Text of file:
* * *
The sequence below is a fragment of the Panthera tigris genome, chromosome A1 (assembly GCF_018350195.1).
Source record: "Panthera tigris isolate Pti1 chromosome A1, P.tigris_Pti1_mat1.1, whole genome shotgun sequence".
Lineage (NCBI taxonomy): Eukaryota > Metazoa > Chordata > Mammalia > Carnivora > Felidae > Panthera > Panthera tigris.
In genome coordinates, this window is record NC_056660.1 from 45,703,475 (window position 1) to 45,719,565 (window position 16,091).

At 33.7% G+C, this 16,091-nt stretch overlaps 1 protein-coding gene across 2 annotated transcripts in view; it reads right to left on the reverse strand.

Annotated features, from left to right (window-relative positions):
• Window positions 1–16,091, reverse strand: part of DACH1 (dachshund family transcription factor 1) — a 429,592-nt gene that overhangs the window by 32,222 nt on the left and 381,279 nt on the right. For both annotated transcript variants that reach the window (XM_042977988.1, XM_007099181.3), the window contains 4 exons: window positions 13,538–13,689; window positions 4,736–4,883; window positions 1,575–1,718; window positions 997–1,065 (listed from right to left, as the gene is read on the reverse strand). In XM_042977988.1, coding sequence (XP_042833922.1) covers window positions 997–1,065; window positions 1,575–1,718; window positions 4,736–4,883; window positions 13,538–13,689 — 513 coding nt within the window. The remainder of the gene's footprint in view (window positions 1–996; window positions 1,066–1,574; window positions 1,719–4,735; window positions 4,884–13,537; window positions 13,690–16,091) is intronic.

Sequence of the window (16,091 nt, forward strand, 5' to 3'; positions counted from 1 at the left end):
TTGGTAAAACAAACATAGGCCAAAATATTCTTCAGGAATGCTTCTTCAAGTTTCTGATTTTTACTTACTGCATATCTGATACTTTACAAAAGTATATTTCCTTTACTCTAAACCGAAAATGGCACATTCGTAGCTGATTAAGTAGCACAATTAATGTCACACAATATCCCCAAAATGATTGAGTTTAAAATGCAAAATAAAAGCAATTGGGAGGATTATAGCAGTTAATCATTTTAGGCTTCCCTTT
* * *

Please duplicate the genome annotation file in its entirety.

The sequence below is a fragment of the Panthera tigris genome, chromosome A1 (assembly GCF_018350195.1).
Source record: "Panthera tigris isolate Pti1 chromosome A1, P.tigris_Pti1_mat1.1, whole genome shotgun sequence".
Lineage (NCBI taxonomy): Eukaryota > Metazoa > Chordata > Mammalia > Carnivora > Felidae > Panthera > Panthera tigris.
In genome coordinates, this window is record NC_056660.1 from 45,703,475 (window position 1) to 45,719,565 (window position 16,091).

At 33.7% G+C, this 16,091-nt stretch overlaps 1 protein-coding gene across 2 annotated transcripts in view; it reads right to left on the reverse strand.

Annotated features, from left to right (window-relative positions):
• Window positions 1–16,091, reverse strand: part of DACH1 (dachshund family transcription factor 1) — a 429,592-nt gene that overhangs the window by 32,222 nt on the left and 381,279 nt on the right. For both annotated transcript variants that reach the window (XM_042977988.1, XM_007099181.3), the window contains 4 exons: window positions 13,538–13,689; window positions 4,736–4,883; window positions 1,575–1,718; window positions 997–1,065 (listed from right to left, as the gene is read on the reverse strand). In XM_042977988.1, coding sequence (XP_042833922.1) covers window positions 997–1,065; window positions 1,575–1,718; window positions 4,736–4,883; window positions 13,538–13,689 — 513 coding nt within the window. The remainder of the gene's footprint in view (window positions 1–996; window positions 1,066–1,574; window positions 1,719–4,735; window positions 4,884–13,537; window positions 13,690–16,091) is intronic.

Sequence of the window (16,091 nt, forward strand, 5' to 3'; positions counted from 1 at the left end):
TTGGTAAAACAAACATAGGCCAAAATATTCTTCAGGAATGCTTCTTCAAGTTTCTGATTTTTACTTACTGCATATCTGATACTTTACAAAAGTATATTTCCTTTACTCTAAACCGAAAATGGCACATTCGTAGCTGATTAAGTAGCACAATTAATGTCACACAATATCCCCAAAATGATTGAGTTTAAAATGCAAAATAAAAGCAATTGGGAGGATTATAGCAGTTAATCATTTTAGGCTTCCCTTT